Shipwrecked and cast ashore on an uninhabited island, Robinson Crusoe ingeniously carves out a solitary, primitive existence for twenty-four years. Eventually, he meets a young native whom he saves from death at the hands of cannibals. He calls him Friday and makes him his companion and servant. Crusoe and Friday share in a variety of adventures, including a fierce battle with cannibals that culminates in the heroes recapturing a mutinous ship and returning to England.
Based partly on the real-life experiences of Scottish sailor Alexander Selkirk, Defoe’s novel of human endurance in an exotic, faraway land exerts a timeless appeal and has taken its rightful place among the great works of Western civilization.
“Written by mere man that was wished longer by its readers.”
“[Robinson Crusoe], it can be argued, has had more impct on writing…than any other book in the English language.”
Avi, Newbery Award–winning author
“John Lee’s performance provides an excellent reason to listen to this classic of English literature.”
“John Lee does an excellent job narrating this classic shipwreck adventure story."
3 out of 3 (100%) recommend this productWrite a review
Compelling entertainment. A joy.June 30, 2013A wonderful literary experience, perfectly dramatized. Robin comes vividly to life through his origin, his adventures, his pragmatism, his philosophy. It's no surprise that this novel has captivated readers for some three centuries. Casaletto's dramatization of it is spot-on: forthright, unadorned, straight from the shoulder!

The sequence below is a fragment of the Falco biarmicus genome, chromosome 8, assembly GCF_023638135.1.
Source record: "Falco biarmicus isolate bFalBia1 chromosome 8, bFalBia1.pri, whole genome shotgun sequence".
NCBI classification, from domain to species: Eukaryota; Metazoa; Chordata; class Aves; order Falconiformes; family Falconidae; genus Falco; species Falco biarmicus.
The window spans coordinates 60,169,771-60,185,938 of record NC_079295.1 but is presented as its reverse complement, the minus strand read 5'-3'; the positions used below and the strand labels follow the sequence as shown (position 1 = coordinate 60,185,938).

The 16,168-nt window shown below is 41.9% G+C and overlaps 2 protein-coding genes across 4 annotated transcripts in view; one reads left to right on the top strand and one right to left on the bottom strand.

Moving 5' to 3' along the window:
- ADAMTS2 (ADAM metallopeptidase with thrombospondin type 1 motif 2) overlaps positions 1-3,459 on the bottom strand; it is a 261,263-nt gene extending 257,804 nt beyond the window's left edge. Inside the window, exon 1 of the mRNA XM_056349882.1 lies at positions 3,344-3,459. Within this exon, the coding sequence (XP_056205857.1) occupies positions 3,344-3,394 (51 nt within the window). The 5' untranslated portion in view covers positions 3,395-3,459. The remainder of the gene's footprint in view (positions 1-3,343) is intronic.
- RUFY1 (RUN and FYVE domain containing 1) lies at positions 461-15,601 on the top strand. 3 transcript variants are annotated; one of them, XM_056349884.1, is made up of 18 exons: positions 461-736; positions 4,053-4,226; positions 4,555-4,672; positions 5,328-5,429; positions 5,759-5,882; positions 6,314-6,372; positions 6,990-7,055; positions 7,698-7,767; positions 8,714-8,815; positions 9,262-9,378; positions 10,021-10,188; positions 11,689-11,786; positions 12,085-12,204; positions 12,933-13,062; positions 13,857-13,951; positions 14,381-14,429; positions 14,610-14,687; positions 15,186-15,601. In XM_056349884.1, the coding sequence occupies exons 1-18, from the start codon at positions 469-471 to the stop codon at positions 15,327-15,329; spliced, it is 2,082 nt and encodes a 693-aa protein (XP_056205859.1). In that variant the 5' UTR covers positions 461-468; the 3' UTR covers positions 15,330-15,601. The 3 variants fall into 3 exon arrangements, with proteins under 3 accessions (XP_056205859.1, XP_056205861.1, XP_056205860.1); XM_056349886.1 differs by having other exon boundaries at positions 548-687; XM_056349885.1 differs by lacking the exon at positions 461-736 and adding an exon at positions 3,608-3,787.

Great - in essence. Of a different time.March 28, 2013A lot of things have changed since 1719 and the publishing of Robinson Crusoe. Sure we can all see the immediate changes in language, technology, and connotations of racism. But this book is also the first fictional piece of work in literary context and is surprising in a lot of ways. It is extremely detailed in the minutia of daily life, much more than any fictional novel I have ever read. It is often time long winded and recounts events in a very mater of fact sort of way. There is also a long passage about God, religion, and why savages are ignorant (it is because they don't believe in the one true god guys, just in case you were wondering). It take hours to get going, but once it does feel more like a diary entry than anything else.
Lucky for us the actual story is stellar and the character of RC is probably the most believable I have ever come across. It really is a great tale and is completely original both of its time, but in fiction following.
The narration is top, top, top notch here and I found myself angry at the racist undertones portrayed because I truly believed John Lee was RC. "How could he believe that?!" I would fume, only to realize this is a book. And an old book at that.
This is a wonderful audiobook and definitely the version to get. I don't think I would have finished it if I was reading it, but listening to it was a real treat!
Brilliant - highly recommended!March 18, 2013Excellent choice of reader, John Lee brings the characters to life. The plot is easily followed, the balance of detail is superb (no rambling). The story truly is a classic with so many thought provoking concepts that listening more than once will just increase the appreciation. If there were more stories like this people wouldn't bother with television.
John Lee, a stage actor and writer and a coproducer of feature films, has narrated more than one hundred audiobooks of every conceivable genre, earning some three dozen Earphones Awards and the prestigious Audie Award.
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- Publisher: Craig Black
- Genre: Fiction/Classics
- ISBN-13: 978-1-4551-9144-4